Eventually, the inevitable happened. Mamma ended up in court because she was lax on the donations front. A PlayStation tripped her up. She was fostering Liam and Dennis at the time, vivacious thirteen-year-olds who had way too much fun with the gizmo. Her heart wasn’t tough enough to take the games from them. I was finishing law school by then and I wished I had been further along to be able to represent her in court. Anyway, her public defender did a good job; she got rapped over the knuckles, ordered to go to counseling, and was slapped with a fine and probation. The problem is it messed her up; she was like these highly talented athletes who stumble and struggle to regain their balance, and the more they struggle, the worse it gets. Mamma got the yips.
I went to talk to her. I tried to lift her up. This wasn’t the end of the world; if she wanted something for the kids, she could buy it. She wasn’t destitute. My arguments were wasted. You see, if she couldn’t take anymore, she couldn’t give. Her whole reason for being was pulled from under her.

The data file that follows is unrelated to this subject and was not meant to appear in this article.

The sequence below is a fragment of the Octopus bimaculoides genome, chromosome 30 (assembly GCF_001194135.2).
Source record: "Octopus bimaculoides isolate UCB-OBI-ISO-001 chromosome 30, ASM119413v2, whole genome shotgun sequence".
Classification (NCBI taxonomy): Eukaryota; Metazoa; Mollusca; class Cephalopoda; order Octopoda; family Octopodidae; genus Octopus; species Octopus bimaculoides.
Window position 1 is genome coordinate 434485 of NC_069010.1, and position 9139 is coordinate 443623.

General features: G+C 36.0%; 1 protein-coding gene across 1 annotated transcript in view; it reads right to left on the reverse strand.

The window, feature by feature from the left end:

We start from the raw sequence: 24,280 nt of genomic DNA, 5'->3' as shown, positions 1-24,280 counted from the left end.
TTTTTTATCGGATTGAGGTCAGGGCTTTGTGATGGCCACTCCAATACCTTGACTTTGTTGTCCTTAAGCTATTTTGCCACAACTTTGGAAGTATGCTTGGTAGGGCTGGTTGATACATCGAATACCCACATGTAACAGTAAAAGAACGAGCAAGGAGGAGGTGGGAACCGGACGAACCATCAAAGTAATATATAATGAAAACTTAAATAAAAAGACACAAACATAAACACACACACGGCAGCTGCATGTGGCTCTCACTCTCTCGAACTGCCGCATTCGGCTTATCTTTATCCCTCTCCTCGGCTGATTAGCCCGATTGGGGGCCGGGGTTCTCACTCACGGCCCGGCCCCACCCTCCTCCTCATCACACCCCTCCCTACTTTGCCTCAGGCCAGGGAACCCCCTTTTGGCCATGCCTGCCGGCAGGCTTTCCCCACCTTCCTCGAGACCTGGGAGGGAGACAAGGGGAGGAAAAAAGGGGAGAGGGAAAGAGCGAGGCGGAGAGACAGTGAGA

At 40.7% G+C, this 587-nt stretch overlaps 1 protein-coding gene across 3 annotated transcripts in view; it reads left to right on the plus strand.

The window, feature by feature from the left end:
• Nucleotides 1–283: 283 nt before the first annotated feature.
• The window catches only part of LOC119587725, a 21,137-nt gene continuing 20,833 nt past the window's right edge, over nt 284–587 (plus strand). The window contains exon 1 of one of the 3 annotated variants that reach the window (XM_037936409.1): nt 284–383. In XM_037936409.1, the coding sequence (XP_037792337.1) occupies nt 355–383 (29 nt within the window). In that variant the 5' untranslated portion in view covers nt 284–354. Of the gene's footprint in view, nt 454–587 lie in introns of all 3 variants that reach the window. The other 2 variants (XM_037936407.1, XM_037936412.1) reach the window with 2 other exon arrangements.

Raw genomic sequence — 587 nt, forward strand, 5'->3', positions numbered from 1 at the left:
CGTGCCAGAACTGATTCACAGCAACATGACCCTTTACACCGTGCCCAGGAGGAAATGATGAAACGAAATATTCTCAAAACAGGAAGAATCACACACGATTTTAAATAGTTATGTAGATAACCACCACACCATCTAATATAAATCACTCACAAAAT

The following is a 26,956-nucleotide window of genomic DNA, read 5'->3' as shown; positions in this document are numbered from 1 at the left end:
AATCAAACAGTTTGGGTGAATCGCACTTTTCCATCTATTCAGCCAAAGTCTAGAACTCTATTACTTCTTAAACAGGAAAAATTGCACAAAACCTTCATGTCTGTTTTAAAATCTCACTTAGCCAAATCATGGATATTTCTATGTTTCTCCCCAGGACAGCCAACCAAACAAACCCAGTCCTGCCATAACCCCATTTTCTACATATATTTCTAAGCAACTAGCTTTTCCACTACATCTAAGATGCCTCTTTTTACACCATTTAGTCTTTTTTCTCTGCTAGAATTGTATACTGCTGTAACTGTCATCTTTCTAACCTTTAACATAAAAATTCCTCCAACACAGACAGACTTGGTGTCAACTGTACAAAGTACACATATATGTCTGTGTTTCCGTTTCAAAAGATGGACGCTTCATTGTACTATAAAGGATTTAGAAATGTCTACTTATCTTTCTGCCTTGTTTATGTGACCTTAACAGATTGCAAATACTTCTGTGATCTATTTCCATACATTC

She never fully recovered.
Her doctor called me with the bad news. Mamma was in the hospital. She had suffered a stroke. I wanted to know if there was brain damage.
“At her age, most machine parts are worn out,” the doctor said. “She asked for you, Shannon. You’re her shining success, you know.”
That was an exaggeration. Mamma had fostered dozens of kids. Some had done better than others, but none of them had taken the wrong fork in the road. She was a compulsive thief and a remarkable woman. She knew a thing or two about quirks and human foibles. She was ideally suited to fix broken souls.
Seeing her thin and shriveled body on the narrow hospital bed gave me a shock. I’d always known her so strong. Curtains were pulled around her to shield her from the sufferer in the other bed. When I suggested moving her to a private room, the doctor said that it didn’t matter. She could be gone in a day, maybe she would last the week but it was doubtful.
“What about the boys, Liam and Dennis?” I said.